Chapel Carn Brea is close to Land’s End in the far south-west of Cornwall, not to be confused with Carn Brea which is near Redruth. From the vantage point of the former on a clear day you can see all the way to the Lizard and sometimes to the Isles of Scilly.
Alas not on the evening my son and I climbed up there, hoping that maybe, despite the cloud and promise of rain, there would be a glimpse of a sunset. Instead we found some lovely, friendly horses and a view of the airport below. Oh, and this lovely beacon which is is still lit every Midsummer’s Eve to celebrate the solstice, starting a series of beacon lightings across the county.
The hill is is riddled with remains of barrows. Of the original barrows, there are two of particular note: an entrance grave on the brow of the hill from the late Neolithic period and of a type only found in Penwith and Scilly, and another older specimen, a long barrow dating from the early Neolithic period. It was dusk when we were there so we didn’t have time to investigate, but it is definitely a place I shall return to in daylight.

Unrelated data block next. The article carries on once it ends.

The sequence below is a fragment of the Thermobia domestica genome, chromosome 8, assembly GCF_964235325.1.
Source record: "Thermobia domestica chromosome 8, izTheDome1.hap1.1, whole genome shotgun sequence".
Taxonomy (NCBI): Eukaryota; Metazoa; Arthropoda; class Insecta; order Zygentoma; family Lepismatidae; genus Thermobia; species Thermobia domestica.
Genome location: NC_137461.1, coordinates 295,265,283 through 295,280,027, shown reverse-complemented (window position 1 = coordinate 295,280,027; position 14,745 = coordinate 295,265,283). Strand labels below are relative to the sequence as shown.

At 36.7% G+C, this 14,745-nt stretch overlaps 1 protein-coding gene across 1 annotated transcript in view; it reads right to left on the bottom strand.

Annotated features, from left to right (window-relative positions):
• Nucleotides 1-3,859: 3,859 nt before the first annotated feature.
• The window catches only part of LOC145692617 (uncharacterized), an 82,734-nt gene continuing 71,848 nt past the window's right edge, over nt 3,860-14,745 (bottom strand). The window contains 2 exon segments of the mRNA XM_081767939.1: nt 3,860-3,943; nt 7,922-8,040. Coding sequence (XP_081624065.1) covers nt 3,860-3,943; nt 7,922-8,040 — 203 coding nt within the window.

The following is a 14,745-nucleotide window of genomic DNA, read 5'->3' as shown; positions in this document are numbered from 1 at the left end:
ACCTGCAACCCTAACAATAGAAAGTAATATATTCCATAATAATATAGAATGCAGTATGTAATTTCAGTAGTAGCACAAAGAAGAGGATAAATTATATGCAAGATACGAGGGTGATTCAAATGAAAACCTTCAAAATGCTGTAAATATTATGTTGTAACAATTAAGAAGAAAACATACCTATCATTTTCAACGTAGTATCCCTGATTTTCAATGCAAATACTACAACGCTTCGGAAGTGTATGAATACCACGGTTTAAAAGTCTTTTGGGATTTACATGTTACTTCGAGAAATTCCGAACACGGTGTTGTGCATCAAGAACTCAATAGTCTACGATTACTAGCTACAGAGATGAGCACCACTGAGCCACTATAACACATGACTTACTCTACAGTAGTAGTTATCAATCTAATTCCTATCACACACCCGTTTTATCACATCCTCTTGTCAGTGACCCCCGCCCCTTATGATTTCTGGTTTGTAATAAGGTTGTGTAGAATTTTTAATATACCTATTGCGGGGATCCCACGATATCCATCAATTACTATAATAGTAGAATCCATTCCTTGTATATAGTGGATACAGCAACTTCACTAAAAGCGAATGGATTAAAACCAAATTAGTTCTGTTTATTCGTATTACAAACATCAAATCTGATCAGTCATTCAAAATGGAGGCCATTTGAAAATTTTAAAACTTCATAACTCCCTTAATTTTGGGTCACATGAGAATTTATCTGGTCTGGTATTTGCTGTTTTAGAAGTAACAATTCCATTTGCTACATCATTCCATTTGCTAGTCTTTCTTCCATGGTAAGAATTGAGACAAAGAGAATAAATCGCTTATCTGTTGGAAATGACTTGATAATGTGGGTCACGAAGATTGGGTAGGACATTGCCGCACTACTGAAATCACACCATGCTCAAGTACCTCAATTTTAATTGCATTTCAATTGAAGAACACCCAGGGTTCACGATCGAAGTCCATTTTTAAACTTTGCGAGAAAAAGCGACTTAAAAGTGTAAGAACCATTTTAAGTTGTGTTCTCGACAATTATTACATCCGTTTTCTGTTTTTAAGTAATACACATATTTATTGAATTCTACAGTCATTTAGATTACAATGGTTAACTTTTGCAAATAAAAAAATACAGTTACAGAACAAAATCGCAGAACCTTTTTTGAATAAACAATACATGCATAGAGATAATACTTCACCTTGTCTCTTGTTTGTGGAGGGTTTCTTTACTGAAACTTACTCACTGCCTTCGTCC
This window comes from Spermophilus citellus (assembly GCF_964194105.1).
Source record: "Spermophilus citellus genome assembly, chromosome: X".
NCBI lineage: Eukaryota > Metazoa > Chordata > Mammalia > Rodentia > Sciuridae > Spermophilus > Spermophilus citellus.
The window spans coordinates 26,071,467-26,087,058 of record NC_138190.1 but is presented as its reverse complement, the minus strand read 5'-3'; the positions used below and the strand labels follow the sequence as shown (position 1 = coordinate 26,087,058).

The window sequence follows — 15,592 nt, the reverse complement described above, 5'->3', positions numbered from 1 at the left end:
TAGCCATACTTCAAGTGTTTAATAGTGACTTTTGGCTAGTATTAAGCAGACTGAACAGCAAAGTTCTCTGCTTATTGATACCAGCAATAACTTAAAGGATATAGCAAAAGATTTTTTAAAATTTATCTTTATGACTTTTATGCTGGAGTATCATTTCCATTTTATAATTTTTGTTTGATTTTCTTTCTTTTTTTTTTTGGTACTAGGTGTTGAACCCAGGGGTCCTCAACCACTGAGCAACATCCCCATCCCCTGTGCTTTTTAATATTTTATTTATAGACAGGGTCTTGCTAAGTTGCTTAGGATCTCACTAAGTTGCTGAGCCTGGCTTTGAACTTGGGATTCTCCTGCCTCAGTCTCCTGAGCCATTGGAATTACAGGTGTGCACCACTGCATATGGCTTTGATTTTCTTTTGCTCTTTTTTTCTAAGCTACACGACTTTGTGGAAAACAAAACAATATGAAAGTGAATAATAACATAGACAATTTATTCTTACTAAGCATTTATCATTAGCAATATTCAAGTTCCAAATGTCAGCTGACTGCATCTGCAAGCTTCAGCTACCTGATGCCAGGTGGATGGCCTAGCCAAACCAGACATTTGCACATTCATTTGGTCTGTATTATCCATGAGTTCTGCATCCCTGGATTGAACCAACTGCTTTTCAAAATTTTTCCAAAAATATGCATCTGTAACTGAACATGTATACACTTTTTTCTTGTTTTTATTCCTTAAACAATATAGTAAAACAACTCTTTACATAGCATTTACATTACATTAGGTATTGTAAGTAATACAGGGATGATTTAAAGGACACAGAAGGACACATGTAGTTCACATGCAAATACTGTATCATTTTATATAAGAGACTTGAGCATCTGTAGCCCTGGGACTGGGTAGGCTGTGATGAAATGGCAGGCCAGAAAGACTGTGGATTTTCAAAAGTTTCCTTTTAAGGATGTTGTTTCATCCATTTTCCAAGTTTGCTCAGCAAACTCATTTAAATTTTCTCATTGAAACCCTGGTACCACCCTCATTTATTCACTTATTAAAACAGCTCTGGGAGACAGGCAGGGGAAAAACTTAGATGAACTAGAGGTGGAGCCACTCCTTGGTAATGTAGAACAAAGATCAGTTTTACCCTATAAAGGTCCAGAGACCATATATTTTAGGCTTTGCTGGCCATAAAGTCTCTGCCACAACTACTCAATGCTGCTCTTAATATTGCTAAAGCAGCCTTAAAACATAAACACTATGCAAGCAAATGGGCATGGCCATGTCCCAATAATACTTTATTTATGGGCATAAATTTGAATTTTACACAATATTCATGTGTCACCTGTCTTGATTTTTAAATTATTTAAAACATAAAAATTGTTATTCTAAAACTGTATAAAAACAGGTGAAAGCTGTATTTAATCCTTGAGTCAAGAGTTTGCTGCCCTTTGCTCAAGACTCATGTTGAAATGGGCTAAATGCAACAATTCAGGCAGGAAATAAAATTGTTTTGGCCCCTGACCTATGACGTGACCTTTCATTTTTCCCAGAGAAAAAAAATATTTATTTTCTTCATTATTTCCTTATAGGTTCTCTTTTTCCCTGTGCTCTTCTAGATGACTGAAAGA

Chapel Carn Brea is often referred to as the first hill in Cornwall and as such it commands uninterrupted views of West Penwith. I’d be more likely to say it is the last hill, unless of course you arrive here by sea from the Isles of Scilly!
Lens-Artists Photo Challenge #62 | Silhouettes